Marriage has divided Mormons and Christians, and marriage has contributed to divisions among not only Mormons but among many other Christian churches as well. Because marriage occupies such a central place in Mormon history and doctrine, though, changes in marital practices and debates about marriage have proved unusually fraught for Latter-day Saints. Indeed, from scholarly debate about Joseph Smith’s marriages to the angst-filled discussions of same-sex relationships today, conflicts about marriage have torn families and institutions asunder. Certain ideas about marriage thrill some, while repelling others. For this outsider, certain moments in the history of Mormon marriage have repelled, while others have proven attractive. Those moments include the practice of plural marriage at the height of the 1856-1857 Mormon reformation, and also Mormon ritual reenactment of Mary’s anointing of Jesus.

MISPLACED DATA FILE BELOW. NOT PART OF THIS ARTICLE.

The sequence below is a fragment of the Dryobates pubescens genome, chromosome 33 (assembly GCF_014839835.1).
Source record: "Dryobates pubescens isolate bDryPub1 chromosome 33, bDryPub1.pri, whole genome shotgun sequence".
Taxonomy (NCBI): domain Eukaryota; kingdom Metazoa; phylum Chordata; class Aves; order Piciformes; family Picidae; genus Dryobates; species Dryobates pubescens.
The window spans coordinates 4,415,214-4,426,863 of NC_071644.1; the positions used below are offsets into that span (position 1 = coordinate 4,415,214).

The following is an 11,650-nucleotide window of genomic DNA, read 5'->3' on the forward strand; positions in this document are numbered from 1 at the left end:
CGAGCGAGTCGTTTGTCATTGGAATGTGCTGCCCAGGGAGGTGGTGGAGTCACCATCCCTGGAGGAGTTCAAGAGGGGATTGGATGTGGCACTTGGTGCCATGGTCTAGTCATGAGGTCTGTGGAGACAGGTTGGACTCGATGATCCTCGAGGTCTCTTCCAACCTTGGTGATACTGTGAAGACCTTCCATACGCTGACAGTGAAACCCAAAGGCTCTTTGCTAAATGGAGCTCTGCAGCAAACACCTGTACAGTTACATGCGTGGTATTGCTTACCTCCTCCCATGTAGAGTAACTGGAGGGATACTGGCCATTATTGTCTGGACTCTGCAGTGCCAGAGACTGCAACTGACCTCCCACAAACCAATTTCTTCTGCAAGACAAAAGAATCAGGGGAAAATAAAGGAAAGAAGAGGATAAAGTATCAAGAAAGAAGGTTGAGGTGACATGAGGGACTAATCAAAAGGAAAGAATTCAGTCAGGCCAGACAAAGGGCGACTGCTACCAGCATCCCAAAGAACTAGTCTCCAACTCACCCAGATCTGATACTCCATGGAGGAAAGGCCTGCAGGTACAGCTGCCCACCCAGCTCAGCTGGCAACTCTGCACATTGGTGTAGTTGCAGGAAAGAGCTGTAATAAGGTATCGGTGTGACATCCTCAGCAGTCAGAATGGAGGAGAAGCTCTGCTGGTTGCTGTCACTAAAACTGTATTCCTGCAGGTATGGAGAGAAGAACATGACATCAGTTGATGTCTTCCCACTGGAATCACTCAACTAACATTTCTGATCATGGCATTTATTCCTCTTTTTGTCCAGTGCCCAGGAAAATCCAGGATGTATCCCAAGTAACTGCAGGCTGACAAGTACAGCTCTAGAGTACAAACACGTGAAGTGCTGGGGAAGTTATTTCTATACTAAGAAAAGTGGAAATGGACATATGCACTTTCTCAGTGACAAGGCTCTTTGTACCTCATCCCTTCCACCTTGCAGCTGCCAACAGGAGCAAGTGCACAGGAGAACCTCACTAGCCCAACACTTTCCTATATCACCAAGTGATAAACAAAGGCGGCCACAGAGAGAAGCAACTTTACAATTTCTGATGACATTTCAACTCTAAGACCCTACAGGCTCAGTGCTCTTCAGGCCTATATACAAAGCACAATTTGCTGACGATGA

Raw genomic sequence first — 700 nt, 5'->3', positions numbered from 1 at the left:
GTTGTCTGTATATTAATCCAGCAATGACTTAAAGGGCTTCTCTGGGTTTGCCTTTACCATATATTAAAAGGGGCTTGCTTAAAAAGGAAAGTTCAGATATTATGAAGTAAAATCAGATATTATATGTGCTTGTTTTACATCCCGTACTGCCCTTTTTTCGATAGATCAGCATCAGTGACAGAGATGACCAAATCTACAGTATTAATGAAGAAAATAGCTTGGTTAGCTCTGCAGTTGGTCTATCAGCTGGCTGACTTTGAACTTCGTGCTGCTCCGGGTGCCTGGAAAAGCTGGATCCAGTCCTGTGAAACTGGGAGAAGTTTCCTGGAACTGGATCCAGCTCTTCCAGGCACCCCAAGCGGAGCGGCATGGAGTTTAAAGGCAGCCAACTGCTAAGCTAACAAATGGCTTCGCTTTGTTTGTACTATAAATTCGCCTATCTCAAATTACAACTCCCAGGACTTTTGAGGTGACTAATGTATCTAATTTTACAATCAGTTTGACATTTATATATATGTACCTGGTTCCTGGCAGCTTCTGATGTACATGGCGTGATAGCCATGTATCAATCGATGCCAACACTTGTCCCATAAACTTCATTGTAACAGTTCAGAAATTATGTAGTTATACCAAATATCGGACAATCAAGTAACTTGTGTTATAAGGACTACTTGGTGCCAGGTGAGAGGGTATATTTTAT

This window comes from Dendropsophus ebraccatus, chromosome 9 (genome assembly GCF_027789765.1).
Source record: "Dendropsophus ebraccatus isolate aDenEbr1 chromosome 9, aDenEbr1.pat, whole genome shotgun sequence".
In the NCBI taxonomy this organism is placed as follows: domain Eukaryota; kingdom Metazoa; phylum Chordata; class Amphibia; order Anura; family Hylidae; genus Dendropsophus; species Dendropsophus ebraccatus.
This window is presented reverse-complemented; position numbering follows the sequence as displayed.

Conflicts over marriage have often caused individuals, churches, and families to forget the other things that bind them together. Doctrines, histories, and rituals connect “many Mormonisms,” just as they connect Mormonism and other branches of Christianity.
John G. Turner